Walter E. Williams

Here's a question: What is the true test of one's commitment to freedom of expression? Is it when one permits others to express ideas with which he agrees? Or is it when he permits others to express ideas he finds deeply offensive? I'm betting that most people would wisely answer that it's the latter, and I'd agree. How about this question: What is the true test of one's commitment to freedom of association? Is it when people permit others to freely associate in ways of which they approve? Or is it when they permit others to freely associate in ways they deem despicable? I'm sure that might be a considerable dispute about freedom of association compared with the one over freedom of expression. To be for freedom in either case requires that one be brave enough to accept the fact that some people will make offensive expressions and associate in offensive ways. Let's explore this with an example from the past.

In 1958, Richard Loving, a white man, and Mildred Jeter, a black woman, two Virginia residents, traveled to Washington, D.C., to marry. Upon their return to Virginia, they were charged with and found guilty of violation of Virginia's anti-miscegenation laws. In 1967, the U.S. Supreme Court, in Loving v. Virginia, held that laws banning interracial marriages violated the equal protection and due process clauses of the 14th Amendment. The couple's conviction was reversed. Thus, Virginia's anti-miscegenation laws not only violated the U.S. Constitution but also violated the basic human right of freedom of association.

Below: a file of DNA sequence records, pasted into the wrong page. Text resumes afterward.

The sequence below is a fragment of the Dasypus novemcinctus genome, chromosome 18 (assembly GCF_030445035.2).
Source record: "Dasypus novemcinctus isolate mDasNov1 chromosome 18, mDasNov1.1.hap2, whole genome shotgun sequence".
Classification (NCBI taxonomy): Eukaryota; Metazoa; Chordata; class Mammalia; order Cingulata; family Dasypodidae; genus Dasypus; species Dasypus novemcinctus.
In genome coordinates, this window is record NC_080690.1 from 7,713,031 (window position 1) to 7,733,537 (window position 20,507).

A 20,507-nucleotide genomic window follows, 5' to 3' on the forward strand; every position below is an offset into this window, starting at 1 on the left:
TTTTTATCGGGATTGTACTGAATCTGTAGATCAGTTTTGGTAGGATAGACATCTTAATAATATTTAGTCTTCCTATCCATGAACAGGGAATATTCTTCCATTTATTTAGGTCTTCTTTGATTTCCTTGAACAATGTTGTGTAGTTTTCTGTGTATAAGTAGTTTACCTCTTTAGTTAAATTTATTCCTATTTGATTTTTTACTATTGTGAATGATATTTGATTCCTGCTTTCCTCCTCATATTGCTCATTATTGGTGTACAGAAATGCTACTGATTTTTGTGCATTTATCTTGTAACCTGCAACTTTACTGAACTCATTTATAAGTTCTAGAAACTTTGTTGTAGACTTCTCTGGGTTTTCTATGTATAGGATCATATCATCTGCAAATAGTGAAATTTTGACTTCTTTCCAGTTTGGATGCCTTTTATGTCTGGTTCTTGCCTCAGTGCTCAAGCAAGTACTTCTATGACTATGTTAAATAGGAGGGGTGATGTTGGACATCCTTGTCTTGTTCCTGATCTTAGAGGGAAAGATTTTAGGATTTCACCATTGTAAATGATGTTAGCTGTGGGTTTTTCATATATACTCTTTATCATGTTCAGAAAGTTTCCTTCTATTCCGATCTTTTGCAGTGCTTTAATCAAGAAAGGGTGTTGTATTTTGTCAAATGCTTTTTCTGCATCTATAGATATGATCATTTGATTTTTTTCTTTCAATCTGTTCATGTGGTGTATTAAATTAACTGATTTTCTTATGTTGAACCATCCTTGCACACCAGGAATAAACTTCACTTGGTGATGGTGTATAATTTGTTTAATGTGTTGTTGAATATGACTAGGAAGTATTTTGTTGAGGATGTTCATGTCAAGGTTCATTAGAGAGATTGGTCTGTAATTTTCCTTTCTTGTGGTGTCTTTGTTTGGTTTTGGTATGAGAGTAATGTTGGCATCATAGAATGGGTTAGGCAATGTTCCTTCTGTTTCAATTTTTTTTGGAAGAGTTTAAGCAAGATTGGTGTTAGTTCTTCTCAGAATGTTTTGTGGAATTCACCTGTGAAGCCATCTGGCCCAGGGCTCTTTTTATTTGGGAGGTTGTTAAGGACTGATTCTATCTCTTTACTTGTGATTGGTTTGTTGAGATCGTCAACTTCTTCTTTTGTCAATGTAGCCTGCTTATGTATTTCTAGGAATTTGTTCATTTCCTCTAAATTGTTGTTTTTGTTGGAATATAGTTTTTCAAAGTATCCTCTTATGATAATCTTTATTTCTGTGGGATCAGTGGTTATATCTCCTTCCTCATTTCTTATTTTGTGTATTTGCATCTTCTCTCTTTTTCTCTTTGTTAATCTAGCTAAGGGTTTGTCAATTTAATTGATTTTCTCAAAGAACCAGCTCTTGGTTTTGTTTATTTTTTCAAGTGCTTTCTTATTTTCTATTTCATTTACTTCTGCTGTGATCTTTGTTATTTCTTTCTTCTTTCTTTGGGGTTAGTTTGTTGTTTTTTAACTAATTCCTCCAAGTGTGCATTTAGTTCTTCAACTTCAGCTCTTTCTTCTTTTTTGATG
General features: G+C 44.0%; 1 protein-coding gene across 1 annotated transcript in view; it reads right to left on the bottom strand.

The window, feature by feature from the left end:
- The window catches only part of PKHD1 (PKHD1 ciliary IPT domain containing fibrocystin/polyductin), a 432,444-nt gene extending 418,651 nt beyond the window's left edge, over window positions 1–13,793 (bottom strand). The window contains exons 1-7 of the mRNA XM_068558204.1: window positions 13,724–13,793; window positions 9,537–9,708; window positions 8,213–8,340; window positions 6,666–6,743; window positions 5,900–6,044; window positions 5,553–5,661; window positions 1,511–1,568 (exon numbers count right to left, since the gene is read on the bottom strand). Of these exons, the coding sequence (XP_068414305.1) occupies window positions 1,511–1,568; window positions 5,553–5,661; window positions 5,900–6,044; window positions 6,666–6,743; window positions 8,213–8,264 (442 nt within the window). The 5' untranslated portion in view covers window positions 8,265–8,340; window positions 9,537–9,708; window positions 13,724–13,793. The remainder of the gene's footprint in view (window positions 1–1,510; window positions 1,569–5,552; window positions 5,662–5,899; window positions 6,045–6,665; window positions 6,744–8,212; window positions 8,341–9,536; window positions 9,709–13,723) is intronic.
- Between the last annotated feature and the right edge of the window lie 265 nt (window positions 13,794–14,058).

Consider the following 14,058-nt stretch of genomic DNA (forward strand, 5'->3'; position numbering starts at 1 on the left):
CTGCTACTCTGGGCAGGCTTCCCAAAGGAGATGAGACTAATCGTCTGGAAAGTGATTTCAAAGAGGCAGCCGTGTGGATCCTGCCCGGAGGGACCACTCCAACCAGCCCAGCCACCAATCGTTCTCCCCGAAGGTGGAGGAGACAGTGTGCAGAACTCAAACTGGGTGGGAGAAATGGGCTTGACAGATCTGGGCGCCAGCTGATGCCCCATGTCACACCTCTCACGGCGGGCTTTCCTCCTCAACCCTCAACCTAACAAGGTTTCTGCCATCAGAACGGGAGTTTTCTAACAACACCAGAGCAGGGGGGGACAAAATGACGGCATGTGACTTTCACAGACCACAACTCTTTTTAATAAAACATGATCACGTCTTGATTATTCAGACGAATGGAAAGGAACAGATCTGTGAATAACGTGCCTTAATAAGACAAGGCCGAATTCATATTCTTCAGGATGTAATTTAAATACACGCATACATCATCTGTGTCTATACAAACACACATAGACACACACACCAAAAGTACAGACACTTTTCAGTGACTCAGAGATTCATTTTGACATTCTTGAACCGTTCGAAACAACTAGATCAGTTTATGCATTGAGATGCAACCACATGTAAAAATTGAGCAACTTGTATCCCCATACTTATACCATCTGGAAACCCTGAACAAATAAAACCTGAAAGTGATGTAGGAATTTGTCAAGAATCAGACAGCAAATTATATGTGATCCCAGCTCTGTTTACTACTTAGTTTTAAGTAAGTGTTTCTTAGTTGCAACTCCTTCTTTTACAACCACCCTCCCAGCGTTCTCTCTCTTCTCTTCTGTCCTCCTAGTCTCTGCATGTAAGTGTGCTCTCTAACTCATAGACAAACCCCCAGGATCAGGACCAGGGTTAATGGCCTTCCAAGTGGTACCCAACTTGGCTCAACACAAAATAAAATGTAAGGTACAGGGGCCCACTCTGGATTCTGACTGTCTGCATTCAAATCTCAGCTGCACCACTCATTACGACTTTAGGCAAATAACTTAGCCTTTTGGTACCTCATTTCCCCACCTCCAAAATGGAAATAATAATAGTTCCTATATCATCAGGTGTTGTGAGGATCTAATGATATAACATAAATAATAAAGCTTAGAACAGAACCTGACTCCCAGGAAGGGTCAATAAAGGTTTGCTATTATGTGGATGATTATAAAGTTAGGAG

Now let's ask ourselves: Would Virginia's laws have been more acceptable if, instead of banning interracial marriages, they had mandated interracial marriages? Any decent person would find such a law just as offensive -- and for the same reason: It would violate freedom of association. Forced association is not freedom of association.

Before you say, "Williams, where you're going with this discussion isn't very good," there's another case from our past. Henry Louis Mencken, writing in The Baltimore Evening Sun (11/9/48), brought to light that the city's parks board had a regulation forbidding white and black citizens from playing tennis with each other in public parks. Today most Americans would find such a regulation an offensive attack on freedom of association. I imagine that most would find it just as offensive if the regulation had required blacks and whites to play tennis with each other. Both would violate freedom of association.


Walter E. Williams

Dr. Williams serves on the faculty of George Mason University as John M. Olin Distinguished Professor of Economics and is the author of 'Race and Economics: How Much Can Be Blamed on Discrimination?' and 'Up from the Projects: An Autobiography.'
 
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